** stars 97 minutes | Rated: R
In French with English subtitles
Opened: Friday, May 28, 1999
Directed by Anne Fontaine

Starring Miou-Miou, Charles Berling, Stanislas Merhar & Mathilde Seinger

Charles Berling:
"Ridicule" (1996)

Midlife marriage marred by swaggering, young sexual interloper in aimless import

By Rob Blackwelder

Sexual tension seeps from the sprockets of every frame of film in "Dry Cleaning," a French import about a 40-something husband and wife on the verge of mutual midlife crises who are seeking some way to revive and rivet their humdrum lives.

Their desires start out simply enough -- the wife (Miou-Miou, "The Eighth Day") just wants to take a little vacation -- but with her workaholic husband pinching pennies, she starts locally by dragging him someplace exotic they would never otherwise go, a local cabaret featuring cross-dressing, lip-syncing strippers.

But more deeply buried urges find their simple visit to said cabaret leading to a bizarre live-in relationship with one of the ambiguously bisexual performers that upsets the balance of their marriage and begets melancholy, discontent, restrained jealousy, rage and eventually tragedy.

The wife begins a boy toy affair with the supremely untalented performer (Stanislas Merhar) -- one of those fay, barely legal, heroin chic, Calvin Klein model types who just exudes sex. The husband (Charles Berling, "Ridicule") tolerates her behavior -- which has inspired much tongue-wagging in the provincial town where they run a dry cleaners -- in part because he loves her deeply and is afraid she might chose the boy over him if he confronted her, and in part because he's harboring (and trying to bury) an attraction to their guest himself.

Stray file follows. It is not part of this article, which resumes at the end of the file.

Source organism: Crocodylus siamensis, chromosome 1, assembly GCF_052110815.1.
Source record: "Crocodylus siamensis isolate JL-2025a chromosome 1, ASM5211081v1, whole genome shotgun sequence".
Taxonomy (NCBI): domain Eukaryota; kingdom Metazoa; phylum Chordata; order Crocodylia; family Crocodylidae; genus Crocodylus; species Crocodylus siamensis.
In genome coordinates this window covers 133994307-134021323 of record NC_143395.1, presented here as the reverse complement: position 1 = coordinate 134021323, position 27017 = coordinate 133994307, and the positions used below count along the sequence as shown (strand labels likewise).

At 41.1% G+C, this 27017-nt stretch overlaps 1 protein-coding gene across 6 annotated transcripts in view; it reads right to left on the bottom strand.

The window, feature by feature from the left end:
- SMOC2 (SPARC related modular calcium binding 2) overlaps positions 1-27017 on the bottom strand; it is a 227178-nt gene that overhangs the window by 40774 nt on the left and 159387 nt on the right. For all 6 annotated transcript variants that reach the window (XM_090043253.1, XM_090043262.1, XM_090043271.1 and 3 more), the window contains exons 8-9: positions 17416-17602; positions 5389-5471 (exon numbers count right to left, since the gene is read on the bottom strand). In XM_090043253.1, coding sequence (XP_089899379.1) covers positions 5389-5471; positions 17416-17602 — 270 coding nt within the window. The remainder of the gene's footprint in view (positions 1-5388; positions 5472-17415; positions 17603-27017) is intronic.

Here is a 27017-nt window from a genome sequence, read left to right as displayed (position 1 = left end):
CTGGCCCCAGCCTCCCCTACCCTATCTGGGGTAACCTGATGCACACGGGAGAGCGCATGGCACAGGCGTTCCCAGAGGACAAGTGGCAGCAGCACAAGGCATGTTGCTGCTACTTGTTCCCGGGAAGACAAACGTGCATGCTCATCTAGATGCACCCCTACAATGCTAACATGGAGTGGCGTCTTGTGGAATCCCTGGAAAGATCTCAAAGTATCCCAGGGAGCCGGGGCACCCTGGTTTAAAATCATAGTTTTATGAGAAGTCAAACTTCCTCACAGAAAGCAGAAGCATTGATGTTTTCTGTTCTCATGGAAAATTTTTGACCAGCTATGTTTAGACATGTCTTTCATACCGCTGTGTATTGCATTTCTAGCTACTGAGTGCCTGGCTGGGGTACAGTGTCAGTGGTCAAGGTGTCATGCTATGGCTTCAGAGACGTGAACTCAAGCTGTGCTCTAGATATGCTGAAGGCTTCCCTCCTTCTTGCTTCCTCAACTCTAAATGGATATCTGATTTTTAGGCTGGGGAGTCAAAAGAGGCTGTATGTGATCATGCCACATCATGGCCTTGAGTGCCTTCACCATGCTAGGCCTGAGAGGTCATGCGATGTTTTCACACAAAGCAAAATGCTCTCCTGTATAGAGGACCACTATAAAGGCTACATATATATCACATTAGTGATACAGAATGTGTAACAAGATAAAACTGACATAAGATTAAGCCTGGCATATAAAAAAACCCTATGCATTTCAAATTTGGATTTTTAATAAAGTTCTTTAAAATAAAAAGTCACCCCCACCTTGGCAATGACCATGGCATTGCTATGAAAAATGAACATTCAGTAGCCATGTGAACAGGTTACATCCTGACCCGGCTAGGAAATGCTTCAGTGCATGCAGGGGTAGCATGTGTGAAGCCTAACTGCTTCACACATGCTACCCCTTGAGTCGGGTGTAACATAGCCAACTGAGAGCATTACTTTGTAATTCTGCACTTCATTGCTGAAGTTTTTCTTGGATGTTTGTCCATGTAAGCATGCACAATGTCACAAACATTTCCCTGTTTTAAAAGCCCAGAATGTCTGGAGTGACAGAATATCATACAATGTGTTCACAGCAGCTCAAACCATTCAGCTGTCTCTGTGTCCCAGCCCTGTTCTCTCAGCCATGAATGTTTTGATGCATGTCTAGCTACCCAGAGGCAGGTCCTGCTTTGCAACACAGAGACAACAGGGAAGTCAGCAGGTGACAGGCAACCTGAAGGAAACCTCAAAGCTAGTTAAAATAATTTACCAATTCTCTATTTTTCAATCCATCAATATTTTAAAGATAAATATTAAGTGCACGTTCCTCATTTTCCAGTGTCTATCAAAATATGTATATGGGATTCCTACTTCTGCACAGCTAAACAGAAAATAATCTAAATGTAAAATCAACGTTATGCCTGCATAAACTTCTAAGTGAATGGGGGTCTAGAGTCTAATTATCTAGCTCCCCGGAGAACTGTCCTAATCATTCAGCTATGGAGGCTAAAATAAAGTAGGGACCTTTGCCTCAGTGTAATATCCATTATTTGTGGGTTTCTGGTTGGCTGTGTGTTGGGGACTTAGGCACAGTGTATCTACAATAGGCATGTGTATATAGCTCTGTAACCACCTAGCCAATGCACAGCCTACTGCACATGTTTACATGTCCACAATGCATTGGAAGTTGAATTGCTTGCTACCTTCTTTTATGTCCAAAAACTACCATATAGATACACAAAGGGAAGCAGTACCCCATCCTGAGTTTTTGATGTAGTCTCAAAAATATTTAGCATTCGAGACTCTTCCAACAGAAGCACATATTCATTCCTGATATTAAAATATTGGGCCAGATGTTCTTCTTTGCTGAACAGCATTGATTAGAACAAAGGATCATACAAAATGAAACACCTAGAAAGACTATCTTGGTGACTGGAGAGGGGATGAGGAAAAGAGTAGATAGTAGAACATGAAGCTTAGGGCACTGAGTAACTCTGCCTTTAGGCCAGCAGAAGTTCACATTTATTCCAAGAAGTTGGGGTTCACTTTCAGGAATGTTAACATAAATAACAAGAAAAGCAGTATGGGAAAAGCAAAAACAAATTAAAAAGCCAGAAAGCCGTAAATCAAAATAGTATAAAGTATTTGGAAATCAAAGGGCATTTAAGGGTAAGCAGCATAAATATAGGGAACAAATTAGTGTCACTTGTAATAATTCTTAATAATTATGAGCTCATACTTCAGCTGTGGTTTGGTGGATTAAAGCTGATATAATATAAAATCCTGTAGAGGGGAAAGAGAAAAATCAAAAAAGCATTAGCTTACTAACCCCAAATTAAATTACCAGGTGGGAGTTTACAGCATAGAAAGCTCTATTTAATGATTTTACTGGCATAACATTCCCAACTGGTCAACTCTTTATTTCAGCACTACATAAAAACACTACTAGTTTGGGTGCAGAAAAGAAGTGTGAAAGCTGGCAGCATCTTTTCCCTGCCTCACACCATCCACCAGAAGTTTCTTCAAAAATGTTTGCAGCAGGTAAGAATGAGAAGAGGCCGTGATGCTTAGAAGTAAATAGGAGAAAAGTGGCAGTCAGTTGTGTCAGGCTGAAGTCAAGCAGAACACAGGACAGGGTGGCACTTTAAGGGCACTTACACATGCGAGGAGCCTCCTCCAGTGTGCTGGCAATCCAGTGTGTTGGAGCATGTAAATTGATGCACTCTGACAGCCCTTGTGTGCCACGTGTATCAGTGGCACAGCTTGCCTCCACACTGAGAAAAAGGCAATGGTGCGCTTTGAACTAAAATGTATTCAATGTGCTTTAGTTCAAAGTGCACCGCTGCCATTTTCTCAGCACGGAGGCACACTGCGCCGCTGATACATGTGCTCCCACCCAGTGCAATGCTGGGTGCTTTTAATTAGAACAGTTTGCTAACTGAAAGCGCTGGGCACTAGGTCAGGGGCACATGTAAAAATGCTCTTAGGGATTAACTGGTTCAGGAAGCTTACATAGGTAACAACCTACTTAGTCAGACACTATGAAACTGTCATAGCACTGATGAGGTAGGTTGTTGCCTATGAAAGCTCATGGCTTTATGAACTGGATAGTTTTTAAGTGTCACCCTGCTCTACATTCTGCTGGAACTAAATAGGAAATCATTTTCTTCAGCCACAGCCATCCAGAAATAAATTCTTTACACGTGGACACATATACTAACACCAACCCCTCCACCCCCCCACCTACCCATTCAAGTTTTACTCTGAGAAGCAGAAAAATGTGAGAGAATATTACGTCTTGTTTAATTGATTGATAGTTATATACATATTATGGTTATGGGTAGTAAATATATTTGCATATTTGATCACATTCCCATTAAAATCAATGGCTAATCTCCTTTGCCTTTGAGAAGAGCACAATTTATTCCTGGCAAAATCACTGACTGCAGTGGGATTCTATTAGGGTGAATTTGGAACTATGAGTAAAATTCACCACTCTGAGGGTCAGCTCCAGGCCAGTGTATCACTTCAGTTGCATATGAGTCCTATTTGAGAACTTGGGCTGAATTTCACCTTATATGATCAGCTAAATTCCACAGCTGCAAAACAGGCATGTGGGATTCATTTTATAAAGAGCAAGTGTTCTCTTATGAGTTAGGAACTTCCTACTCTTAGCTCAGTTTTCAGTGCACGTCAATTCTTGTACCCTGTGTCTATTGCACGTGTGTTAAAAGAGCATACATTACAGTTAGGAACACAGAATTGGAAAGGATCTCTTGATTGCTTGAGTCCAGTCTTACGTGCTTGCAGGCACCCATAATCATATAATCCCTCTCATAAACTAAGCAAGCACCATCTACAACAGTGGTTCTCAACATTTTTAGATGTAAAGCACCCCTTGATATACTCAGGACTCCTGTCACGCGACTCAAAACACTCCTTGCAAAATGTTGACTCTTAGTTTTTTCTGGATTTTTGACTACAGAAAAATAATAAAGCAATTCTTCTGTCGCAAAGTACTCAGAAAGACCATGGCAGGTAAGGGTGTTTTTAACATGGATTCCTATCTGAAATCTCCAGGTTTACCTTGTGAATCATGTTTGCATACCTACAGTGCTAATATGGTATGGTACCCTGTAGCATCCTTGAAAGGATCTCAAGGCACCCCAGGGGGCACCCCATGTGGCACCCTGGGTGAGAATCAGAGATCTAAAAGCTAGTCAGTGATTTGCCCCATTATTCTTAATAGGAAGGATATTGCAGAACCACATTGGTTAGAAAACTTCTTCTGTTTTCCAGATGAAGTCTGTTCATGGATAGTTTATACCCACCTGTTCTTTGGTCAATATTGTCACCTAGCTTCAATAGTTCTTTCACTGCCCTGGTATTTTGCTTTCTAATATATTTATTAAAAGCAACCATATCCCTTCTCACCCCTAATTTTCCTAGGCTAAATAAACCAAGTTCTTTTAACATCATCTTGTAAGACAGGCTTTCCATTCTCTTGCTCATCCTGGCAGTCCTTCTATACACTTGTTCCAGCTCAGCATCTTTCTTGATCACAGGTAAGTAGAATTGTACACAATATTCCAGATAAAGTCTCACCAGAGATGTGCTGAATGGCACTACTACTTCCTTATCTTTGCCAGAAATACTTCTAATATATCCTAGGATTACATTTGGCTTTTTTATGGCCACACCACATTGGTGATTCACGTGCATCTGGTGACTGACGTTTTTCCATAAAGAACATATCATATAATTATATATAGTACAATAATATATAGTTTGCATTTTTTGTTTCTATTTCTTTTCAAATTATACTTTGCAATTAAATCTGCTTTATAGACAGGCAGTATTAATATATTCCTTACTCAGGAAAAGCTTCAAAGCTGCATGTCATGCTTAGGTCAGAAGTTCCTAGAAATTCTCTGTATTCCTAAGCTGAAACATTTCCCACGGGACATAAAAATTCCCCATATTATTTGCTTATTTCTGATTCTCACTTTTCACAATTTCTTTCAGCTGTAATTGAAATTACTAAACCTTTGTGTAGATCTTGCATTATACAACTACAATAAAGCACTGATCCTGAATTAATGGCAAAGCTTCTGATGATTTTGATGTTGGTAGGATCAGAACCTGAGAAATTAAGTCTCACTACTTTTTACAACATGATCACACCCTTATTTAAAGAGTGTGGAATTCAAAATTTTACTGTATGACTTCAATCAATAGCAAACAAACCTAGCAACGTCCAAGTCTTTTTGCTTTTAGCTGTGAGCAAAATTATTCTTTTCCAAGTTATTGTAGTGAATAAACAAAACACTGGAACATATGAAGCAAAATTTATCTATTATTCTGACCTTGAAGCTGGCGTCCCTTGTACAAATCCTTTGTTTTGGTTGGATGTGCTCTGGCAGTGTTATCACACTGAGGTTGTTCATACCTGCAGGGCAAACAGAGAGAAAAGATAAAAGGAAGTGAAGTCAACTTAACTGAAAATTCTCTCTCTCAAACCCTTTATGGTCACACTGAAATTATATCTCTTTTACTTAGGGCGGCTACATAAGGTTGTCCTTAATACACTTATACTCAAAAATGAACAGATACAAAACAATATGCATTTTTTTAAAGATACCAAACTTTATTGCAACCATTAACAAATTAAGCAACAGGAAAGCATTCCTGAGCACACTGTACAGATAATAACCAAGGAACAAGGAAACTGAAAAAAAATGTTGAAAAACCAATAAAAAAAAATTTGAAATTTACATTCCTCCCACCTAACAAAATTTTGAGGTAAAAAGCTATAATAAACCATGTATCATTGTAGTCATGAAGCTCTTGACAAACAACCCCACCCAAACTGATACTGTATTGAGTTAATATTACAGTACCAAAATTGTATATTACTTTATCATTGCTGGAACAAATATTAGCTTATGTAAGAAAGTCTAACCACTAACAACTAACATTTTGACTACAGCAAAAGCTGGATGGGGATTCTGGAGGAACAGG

The film, directed by Anne Fontaine ("Augustin"), follows every nuance of the toll this takes on the couple, who begin the film still adorably in love after 15 years of marriage. Yet it often feels aimless and even pointless, in part because the interloper's motives for trifling with the confused marrieds' emotions -- other than being a wildly dysfunctional deviant who needs a place to crash -- are never very clear despite his pivotal role in the story.

Maybe I didn't get it somehow, because while I like to think of myself as a foreign film kind of guy, "Dry Cleaning" felt more foreign than most. I got the feeling when the credits rolled that I must have missed something.

The performances of Miou-Miou and Berling are both fascinating for their pent-up authenticity, which carries the movie a long way, but the story just did nothing for me. I never understood why I was spending 97 minutes with these people.


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